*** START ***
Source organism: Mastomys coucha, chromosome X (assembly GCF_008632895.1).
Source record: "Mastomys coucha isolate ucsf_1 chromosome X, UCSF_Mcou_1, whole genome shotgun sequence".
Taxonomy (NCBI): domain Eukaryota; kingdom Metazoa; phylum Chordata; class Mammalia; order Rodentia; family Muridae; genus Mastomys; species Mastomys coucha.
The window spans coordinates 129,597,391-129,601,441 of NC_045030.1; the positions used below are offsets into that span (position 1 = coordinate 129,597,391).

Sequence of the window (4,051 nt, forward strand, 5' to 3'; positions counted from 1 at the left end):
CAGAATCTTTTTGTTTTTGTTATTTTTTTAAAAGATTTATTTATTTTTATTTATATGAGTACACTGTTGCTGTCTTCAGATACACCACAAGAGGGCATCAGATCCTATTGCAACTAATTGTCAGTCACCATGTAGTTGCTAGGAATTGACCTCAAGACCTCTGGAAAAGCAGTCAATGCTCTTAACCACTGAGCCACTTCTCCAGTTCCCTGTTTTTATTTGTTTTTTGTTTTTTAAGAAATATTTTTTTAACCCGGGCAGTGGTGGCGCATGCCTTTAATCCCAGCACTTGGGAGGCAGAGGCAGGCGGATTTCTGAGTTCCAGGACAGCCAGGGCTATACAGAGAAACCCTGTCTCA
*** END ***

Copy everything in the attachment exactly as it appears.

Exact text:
Source organism: Mastomys coucha, chromosome X (assembly GCF_008632895.1).
Source record: "Mastomys coucha isolate ucsf_1 chromosome X, UCSF_Mcou_1, whole genome shotgun sequence".
Taxonomy (NCBI): domain Eukaryota; kingdom Metazoa; phylum Chordata; class Mammalia; order Rodentia; family Muridae; genus Mastomys; species Mastomys coucha.
The window spans coordinates 129,597,391-129,601,441 of NC_045030.1; the positions used below are offsets into that span (position 1 = coordinate 129,597,391).

Sequence of the window (4,051 nt, forward strand, 5' to 3'; positions counted from 1 at the left end):
CAGAATCTTTTTGTTTTTGTTATTTTTTTAAAAGATTTATTTATTTTTATTTATATGAGTACACTGTTGCTGTCTTCAGATACACCACAAGAGGGCATCAGATCCTATTGCAACTAATTGTCAGTCACCATGTAGTTGCTAGGAATTGACCTCAAGACCTCTGGAAAAGCAGTCAATGCTCTTAACCACTGAGCCACTTCTCCAGTTCCCTGTTTTTATTTGTTTTTTGTTTTTTAAGAAATATTTTTTTAACCCGGGCAGTGGTGGCGCATGCCTTTAATCCCAGCACTTGGGAGGCAGAGGCAGGCGGATTTCTGAGTTCCAGGACAGCCAGGGCTATACAGAGAAACCCTGTCTCA